How to Paint Abstract Art

Copyright 2006 Lynne Taetzsch

Do you want to create abstract art, but feel that you don’t know where to begin? Here are some ideas to get you started:

Begin traditionally by copying from life and gradually move into abstraction. When I was young, I drew and painted portraits, still lifes, and landscapes. Sometimes I copied from a photograph or a reproduction of someone else’s art. The goal at that time was to represent what I saw as closely as possible. It wasn’t until my late teens that I began to “abstract” or move away from reality. I still began with a subject, but I did not feel bound to represent it, only to use it as a starting-off point for my own purposes.

All art is abstract in the sense that it is not the object itself. Many who call themselves “abstract artists” are indeed painting a subject, but freely stylizing that subject. If you want to paint “abstract” but have trouble figuring out how to approach the canvas, try taking a subject you have painted before and abstracting it.

If you are painting from life, for example, try squinting your eyes until all you can see are the blurry outlines of your subject. Forget the details. Take your brush or pencil and sketch in the broad shapes and contours. Or take a very small section of your subject and blow it up to cover the whole canvas.

Now stand back and see how your composition unfolds, how the shapes take form and become interesting in and of themselves, without reference to your subject. Keep playing with your composition, adding and subtracting shapes, modifying color, strengthening lines. Follow what draws you in, scrap what doesn’t. Work fast, and then stop and study what you have.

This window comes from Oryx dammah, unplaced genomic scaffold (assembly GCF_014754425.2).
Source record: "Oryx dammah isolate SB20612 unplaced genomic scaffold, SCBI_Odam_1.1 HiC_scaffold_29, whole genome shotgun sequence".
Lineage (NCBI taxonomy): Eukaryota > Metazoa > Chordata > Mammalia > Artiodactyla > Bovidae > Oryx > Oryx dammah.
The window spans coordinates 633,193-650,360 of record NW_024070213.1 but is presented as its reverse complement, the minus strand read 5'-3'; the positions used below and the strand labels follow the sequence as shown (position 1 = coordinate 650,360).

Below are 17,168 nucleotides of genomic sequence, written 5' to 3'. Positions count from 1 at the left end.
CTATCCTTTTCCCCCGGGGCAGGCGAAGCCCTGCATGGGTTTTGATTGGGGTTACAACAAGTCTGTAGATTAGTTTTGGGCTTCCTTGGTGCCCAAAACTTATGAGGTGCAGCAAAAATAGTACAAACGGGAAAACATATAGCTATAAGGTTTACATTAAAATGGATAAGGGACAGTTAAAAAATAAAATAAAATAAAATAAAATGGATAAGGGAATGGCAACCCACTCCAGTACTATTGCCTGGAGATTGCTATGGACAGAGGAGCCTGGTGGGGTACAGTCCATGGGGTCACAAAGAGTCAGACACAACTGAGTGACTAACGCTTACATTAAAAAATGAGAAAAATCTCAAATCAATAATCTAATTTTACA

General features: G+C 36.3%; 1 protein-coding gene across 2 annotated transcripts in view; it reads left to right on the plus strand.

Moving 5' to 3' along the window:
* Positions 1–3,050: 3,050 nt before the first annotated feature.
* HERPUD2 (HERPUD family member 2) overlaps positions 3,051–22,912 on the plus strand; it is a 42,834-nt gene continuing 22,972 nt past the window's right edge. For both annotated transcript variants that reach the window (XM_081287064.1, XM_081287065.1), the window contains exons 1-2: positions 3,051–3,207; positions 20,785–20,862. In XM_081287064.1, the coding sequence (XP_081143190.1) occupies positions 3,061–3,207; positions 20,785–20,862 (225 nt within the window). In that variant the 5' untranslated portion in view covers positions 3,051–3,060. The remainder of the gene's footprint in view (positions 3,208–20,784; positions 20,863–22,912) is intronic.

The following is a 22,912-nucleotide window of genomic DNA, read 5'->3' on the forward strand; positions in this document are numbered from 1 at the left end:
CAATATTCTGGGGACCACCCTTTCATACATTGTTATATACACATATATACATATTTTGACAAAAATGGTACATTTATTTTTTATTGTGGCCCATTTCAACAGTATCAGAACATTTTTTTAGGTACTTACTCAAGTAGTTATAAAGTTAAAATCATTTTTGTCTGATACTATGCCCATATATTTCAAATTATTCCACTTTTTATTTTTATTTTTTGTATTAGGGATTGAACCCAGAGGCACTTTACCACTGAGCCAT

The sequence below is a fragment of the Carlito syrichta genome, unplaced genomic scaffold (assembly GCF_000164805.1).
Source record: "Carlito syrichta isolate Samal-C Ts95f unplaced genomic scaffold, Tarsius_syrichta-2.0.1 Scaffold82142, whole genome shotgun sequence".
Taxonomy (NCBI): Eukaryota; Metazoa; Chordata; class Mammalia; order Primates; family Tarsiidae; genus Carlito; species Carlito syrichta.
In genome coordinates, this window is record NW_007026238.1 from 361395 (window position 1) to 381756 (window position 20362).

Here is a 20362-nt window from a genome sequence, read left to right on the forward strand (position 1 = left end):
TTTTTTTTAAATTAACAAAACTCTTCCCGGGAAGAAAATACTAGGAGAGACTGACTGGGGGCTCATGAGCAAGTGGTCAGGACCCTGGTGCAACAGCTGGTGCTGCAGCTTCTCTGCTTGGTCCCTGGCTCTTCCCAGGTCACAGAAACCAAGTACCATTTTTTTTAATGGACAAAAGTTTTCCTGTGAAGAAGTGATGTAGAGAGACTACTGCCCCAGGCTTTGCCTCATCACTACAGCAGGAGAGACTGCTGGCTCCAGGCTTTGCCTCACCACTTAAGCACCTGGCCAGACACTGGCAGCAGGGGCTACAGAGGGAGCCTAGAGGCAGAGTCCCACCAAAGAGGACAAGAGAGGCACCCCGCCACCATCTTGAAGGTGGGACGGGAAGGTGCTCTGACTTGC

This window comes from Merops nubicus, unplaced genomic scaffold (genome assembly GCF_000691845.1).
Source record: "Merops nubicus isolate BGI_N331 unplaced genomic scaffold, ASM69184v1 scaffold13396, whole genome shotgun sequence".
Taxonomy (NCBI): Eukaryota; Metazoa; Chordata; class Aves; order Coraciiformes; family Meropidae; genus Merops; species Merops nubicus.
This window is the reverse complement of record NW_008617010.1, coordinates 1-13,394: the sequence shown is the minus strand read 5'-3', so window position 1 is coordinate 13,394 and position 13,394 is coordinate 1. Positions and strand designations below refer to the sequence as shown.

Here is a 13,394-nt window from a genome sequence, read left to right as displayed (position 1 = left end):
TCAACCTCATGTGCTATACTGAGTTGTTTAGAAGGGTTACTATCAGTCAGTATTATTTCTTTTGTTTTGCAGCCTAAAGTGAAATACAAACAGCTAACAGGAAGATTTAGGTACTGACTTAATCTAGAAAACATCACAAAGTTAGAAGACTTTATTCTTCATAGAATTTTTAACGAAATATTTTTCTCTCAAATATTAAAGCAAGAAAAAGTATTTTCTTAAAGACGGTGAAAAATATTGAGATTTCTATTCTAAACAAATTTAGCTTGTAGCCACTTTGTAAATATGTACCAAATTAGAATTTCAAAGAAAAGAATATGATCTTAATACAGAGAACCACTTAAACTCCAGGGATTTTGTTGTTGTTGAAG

Another way to begin to paint abstract art is to use your emotions to get you started. Listening to music is one way I enhance my emotions when I paint. Sometimes I choose music to reflect my current mood: new age, jazz or classical for reflective moods, rock for strong, driving emotions, and so forth. Sometimes a particular mood develops as I listen to and empathize with the lyrics of a song.

Music’s rhythm and tempo can also have an influence on the quality and speed with which you apply a paintbrush or palette knife to the canvas. How you apply the paint will be reflected in the result, leaving a trace of the musical rhythm you were listening to as you made it.

Try this experiment: think of yourself as an instrument or tool of the music in your head. Relax and let the music select colors, control the movement of your hands, and create the content.

Aside from music, emotion itself can drive the painting process. Non-representational art is the best way to directly express emotion because it isn’t constrained by attempting to be “true” to a particular subject matter. If you wake up mad at the world, you can paint a jagged swath of red across the canvas, directly expressing your anger. Color, line, form–everything in your painter’s arsenal is available to say exactly how you are feeling.

One day when I was in a particularly dark mood, I kept feeling “bloody secret” as I painted. Yet I wanted this feeling to be both exposed and hidden at the same time. The result was a painting I titled, “Tied in a Bow.” I painted the bloody secret in thick red paint in the center of the canvas, but I tied it in a bow and framed it prettily in pink. Thus, the blood was there, but it was my secret.

If you are feeling a strong emotion of any kind, try expressing it directly through color, line and form on the canvas. But remember that whatever method you use to begin an abstract painting, you’ll need to pay attention to composition, interest, energy, and focus in order to complete it successfully.